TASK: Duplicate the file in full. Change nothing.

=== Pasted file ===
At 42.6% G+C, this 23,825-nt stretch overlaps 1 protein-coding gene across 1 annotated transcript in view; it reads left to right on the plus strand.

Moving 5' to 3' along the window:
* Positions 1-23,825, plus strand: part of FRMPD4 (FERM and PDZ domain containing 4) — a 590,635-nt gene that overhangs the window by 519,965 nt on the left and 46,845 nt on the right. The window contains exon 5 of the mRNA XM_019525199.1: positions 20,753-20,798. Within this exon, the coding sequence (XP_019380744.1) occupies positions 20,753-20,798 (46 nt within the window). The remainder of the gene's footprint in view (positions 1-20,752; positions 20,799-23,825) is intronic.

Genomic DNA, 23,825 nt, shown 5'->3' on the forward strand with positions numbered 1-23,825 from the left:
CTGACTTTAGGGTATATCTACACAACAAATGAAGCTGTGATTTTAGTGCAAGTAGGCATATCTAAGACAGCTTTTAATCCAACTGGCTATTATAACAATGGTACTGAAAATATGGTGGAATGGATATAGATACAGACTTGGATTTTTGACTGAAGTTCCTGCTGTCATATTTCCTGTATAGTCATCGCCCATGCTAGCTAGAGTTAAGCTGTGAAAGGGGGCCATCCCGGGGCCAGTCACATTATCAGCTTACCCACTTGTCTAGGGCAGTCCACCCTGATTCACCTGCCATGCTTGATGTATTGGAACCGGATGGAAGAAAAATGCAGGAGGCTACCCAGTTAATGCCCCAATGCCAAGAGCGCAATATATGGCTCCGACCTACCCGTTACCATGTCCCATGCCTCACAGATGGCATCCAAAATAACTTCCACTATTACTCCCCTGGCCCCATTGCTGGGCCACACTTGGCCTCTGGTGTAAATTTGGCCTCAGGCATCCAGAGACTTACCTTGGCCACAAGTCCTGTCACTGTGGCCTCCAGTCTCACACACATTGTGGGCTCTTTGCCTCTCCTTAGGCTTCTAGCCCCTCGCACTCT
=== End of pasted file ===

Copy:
At 42.6% G+C, this 23,825-nt stretch overlaps 1 protein-coding gene across 1 annotated transcript in view; it reads left to right on the plus strand.

Moving 5' to 3' along the window:
* Positions 1-23,825, plus strand: part of FRMPD4 (FERM and PDZ domain containing 4) — a 590,635-nt gene that overhangs the window by 519,965 nt on the left and 46,845 nt on the right. The window contains exon 5 of the mRNA XM_019525199.1: positions 20,753-20,798. Within this exon, the coding sequence (XP_019380744.1) occupies positions 20,753-20,798 (46 nt within the window). The remainder of the gene's footprint in view (positions 1-20,752; positions 20,799-23,825) is intronic.

Genomic DNA, 23,825 nt, shown 5'->3' on the forward strand with positions numbered 1-23,825 from the left:
CTGACTTTAGGGTATATCTACACAACAAATGAAGCTGTGATTTTAGTGCAAGTAGGCATATCTAAGACAGCTTTTAATCCAACTGGCTATTATAACAATGGTACTGAAAATATGGTGGAATGGATATAGATACAGACTTGGATTTTTGACTGAAGTTCCTGCTGTCATATTTCCTGTATAGTCATCGCCCATGCTAGCTAGAGTTAAGCTGTGAAAGGGGGCCATCCCGGGGCCAGTCACATTATCAGCTTACCCACTTGTCTAGGGCAGTCCACCCTGATTCACCTGCCATGCTTGATGTATTGGAACCGGATGGAAGAAAAATGCAGGAGGCTACCCAGTTAATGCCCCAATGCCAAGAGCGCAATATATGGCTCCGACCTACCCGTTACCATGTCCCATGCCTCACAGATGGCATCCAAAATAACTTCCACTATTACTCCCCTGGCCCCATTGCTGGGCCACACTTGGCCTCTGGTGTAAATTTGGCCTCAGGCATCCAGAGACTTACCTTGGCCACAAGTCCTGTCACTGTGGCCTCCAGTCTCACACACATTGTGGGCTCTTTGCCTCTCCTTAGGCTTCTAGCCCCTCGCACTCT